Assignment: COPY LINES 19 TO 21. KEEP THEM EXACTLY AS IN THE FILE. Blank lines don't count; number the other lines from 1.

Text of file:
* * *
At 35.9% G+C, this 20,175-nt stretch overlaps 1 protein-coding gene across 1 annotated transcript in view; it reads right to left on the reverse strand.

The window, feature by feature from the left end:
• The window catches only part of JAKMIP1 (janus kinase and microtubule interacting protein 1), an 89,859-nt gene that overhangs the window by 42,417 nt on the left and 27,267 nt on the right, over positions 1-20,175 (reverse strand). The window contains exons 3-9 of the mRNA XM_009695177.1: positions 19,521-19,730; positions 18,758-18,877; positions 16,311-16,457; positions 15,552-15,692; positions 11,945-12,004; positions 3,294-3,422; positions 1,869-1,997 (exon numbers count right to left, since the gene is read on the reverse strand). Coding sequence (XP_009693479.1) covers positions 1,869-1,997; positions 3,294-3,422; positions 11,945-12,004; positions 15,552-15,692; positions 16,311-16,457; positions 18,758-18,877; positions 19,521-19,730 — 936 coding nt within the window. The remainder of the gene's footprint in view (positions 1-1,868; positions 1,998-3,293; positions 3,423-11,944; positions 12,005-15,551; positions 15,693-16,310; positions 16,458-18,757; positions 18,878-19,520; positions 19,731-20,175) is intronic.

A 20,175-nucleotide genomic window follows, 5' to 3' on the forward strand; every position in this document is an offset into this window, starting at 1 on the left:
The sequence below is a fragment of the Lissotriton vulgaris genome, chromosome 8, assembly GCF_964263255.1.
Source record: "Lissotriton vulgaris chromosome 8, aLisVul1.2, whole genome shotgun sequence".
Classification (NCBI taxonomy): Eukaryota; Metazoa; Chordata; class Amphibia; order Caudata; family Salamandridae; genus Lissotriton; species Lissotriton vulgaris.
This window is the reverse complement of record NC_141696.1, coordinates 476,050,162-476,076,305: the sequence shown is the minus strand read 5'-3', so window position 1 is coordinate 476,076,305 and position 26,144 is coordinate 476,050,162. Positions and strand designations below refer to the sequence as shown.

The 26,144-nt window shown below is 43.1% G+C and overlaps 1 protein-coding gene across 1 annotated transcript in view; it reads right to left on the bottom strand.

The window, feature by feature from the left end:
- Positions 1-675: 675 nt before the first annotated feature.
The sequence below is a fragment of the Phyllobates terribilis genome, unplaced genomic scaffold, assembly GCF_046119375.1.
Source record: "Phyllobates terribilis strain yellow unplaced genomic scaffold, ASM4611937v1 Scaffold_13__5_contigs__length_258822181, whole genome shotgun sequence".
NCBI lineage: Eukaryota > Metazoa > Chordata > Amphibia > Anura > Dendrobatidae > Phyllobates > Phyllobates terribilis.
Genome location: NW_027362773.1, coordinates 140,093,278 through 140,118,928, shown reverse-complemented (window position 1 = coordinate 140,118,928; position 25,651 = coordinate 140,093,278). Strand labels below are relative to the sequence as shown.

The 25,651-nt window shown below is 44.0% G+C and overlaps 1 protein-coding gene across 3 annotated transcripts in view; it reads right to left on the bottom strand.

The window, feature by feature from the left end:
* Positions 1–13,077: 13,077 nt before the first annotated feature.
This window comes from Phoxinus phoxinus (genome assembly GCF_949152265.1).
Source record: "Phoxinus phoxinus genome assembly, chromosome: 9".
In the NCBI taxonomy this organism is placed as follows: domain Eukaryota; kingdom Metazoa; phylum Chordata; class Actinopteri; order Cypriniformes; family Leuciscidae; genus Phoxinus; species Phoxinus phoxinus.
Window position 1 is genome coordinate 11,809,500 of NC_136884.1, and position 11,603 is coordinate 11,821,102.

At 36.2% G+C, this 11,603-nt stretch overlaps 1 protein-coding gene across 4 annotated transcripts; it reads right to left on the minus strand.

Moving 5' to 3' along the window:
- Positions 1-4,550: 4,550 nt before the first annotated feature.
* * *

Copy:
This window comes from Phoxinus phoxinus (genome assembly GCF_949152265.1).
Source record: "Phoxinus phoxinus genome assembly, chromosome: 9".
In the NCBI taxonomy this organism is placed as follows: domain Eukaryota; kingdom Metazoa; phylum Chordata; class Actinopteri; order Cypriniformes; family Leuciscidae; genus Phoxinus; species Phoxinus phoxinus.